In the first two articles in this (likely 10+) part series I talked about the cause of, prevention of, and triage of, blisters, and lost toenails.
You can catch up with these posts using the following links:
Problem : Maceration
What Is Maceration?
By far the most prevalent issue that affects performance due to incurred pain, is that of blisters. Just as painful, less likely, and therefore harder to develop a strategy around is maceration. Maceration occurs when the skin painfully folds over on itself, and when those folds can cause significant pain within the fold on the (now sensitive) skin.
Maceration begins when the natural pliability and strength of the skin at the bottom of the foot is softened by excessive and continuous moisture. It is exacerbated, in my opinion, by excess callused/hard skin.
The second component of maceration, once the skin is softened, are sheer forces on the surface of your skin. If you recall high school physics, you will recall that a sheer force occurs when a lateral force exists across two surfaces, or when a lateral force is applied to a material.
In the case of foot maceration, the sheer force placed on the (moisture softened) skin, comes from the angle of the foot, and gravity, doing their thing as you ascend or descend on steep terrain.
So knowing that maceration is basically painful folds in the skin that was softened by moisture, we can unravel the causes.
Obviously the first contributing factor is softening and deterioration of the skin due to moisture.
The folding occurs when the pressure on the foot is such that a pull is exerted on the skin, which eventually causes portions of the skin to fold over on itself. This pull is caused by too much friction, and too much potential movement of the foot. When descending down a hill, for example, if there is enough play in the movement of the foot within the shoe (and there does not need to be much), what happens is the weight of your body causes the skeletal structure of your foot to pull forward, providing that sheer force on the base. Ascending a hill causes similar forces in reverse.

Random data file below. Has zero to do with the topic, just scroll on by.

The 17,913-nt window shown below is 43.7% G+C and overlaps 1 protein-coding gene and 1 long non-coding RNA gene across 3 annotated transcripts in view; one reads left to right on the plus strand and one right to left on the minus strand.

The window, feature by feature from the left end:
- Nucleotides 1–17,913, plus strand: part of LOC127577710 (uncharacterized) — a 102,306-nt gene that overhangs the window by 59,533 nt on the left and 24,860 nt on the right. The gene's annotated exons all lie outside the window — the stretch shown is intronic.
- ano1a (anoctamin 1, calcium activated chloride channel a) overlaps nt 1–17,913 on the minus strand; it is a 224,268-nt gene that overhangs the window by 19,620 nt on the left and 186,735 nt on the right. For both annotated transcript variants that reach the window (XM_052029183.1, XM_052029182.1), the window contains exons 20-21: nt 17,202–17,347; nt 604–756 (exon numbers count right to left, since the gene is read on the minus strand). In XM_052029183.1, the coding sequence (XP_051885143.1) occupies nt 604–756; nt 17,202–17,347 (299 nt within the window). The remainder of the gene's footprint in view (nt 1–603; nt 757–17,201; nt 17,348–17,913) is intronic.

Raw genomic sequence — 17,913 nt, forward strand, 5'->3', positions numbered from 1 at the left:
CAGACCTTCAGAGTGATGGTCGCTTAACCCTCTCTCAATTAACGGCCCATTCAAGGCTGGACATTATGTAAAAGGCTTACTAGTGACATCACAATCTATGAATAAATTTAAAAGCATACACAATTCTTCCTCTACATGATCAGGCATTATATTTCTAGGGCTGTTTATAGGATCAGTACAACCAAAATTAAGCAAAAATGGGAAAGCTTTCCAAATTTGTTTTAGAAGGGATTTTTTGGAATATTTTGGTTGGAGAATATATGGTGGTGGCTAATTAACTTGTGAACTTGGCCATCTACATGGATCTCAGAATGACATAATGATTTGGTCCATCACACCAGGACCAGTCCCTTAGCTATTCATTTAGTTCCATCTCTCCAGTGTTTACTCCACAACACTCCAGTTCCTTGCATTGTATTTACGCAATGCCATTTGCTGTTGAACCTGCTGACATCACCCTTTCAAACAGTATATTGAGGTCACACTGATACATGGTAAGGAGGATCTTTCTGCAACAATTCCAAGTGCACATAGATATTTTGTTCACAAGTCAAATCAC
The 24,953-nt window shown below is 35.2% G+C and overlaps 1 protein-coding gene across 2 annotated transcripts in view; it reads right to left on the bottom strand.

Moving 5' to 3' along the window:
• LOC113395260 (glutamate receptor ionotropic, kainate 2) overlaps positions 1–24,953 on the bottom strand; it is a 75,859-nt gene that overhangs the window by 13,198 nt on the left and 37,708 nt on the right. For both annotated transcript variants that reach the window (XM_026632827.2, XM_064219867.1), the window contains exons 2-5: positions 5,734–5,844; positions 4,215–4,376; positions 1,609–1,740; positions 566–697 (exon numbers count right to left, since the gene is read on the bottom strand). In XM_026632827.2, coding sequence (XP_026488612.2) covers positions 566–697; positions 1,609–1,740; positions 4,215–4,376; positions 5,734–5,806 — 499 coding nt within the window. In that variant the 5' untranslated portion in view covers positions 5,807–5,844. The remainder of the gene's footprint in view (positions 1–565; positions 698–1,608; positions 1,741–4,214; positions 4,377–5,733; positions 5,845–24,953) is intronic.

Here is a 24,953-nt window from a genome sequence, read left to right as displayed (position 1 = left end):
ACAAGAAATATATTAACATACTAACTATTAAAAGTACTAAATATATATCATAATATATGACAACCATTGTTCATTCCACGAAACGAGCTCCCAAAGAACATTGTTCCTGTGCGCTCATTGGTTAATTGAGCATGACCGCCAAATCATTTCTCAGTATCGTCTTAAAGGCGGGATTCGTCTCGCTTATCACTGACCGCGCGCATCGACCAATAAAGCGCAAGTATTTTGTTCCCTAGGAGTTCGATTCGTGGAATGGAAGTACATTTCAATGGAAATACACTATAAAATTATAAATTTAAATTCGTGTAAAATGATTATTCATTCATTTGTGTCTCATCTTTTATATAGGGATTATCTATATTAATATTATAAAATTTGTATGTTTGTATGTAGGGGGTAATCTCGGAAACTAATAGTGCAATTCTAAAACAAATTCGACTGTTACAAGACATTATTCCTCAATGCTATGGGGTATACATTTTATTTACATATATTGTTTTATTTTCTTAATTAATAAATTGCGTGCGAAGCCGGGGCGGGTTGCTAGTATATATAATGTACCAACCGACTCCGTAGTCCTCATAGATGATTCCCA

To re-iterate, the three factors that come into play to compound the problem of maceration are
- Your body weight is applying pressure to your foot at a non-perpendicular angle
- Friction between the base of your foot, and your sock system
- Enough free movement within our shoe to allow enough movement to fold the skin
Given the 3 factors that cause maceration, the approach to prevention is to prevent the pull on the skin at the bas of your foot.
The most important strategy for this is a properly fitted and laced shoe (see previous posts) and a good sock choice. Additionally some minimal shoes are too soft around the foot to really hold it in place, and so a shoe with more rigidity (or better yet for non-running, mountainous events, a hiking or military style boot) provides better protection from the forces that create maceration.
Pre-lubing, and maintaining good coverage, with a product like Trail Toes is also an important strategy for two reasons. The first is that is acts as a moisture barrier, preventing the change in structure to the skin that excessive moisture provides, and secondly it reduces the skin friction – which in turn means that your sock is more likely to slide over the skin rather than pull onto it. Less pull = less folding. While there are other products available, Trail Toes is the best out there to date.
Only experience will tell you if you are particularly prone to maceration, but if you find that you are, then pre-taping with Leukotape is a critical strategy. Personally I tend to macerate only on the ball of my foot, so I will (if the race seems arduous for terrain and moisture) sometimes tape in two layers, over the ball of the foot providing a 3″ wide stretched layer of tape, going over the sides of my foot by an inch or two. Do NOT forget to round the corners of the tape. Doing so prevents the tape from catching and lifting from the skin.
The only successful triage for maceration is to tape the affected area.
Before taping, you will need to prepare the foot. It is likely that your feet need to be dried. For this, I would remove socks, and then liberally coat with foot powder. Make sure that you get into the skin folds that have formed in order to prevent them worsening and to dry out the ridges.
Remove as much of the powder as you can – perhaps utilizing an alcohol wipe – before commencing to the next phase. If you do not do this, your tape will not stick properly.
If the maceration is particularly bad (large folds, incredibly painful and tender under the folds), I like to coat with a layer of New Skin in the fold. This will harden and protect the skin but might sting like hell at first.
After these steps, it is time to tape. I like to tape left-to-right across the base of the foot, making sure that the tape extends a little over the top of the foot, and the corners are rounded. It is ABSOLUTELY imperative that as you tape you stretch out the skin such that the folds disappear. Rub the tape firmly a number of times. The heat from the friction of rubbing helps the tape stick better.
Note that Leukotape is the ONLY tape I trust for maceration, as it is the only tape with the rigidity and adhesiveness to prevent the maceration folds from returning. In a pinch, KT Tape or Rock Tape will also work with some success.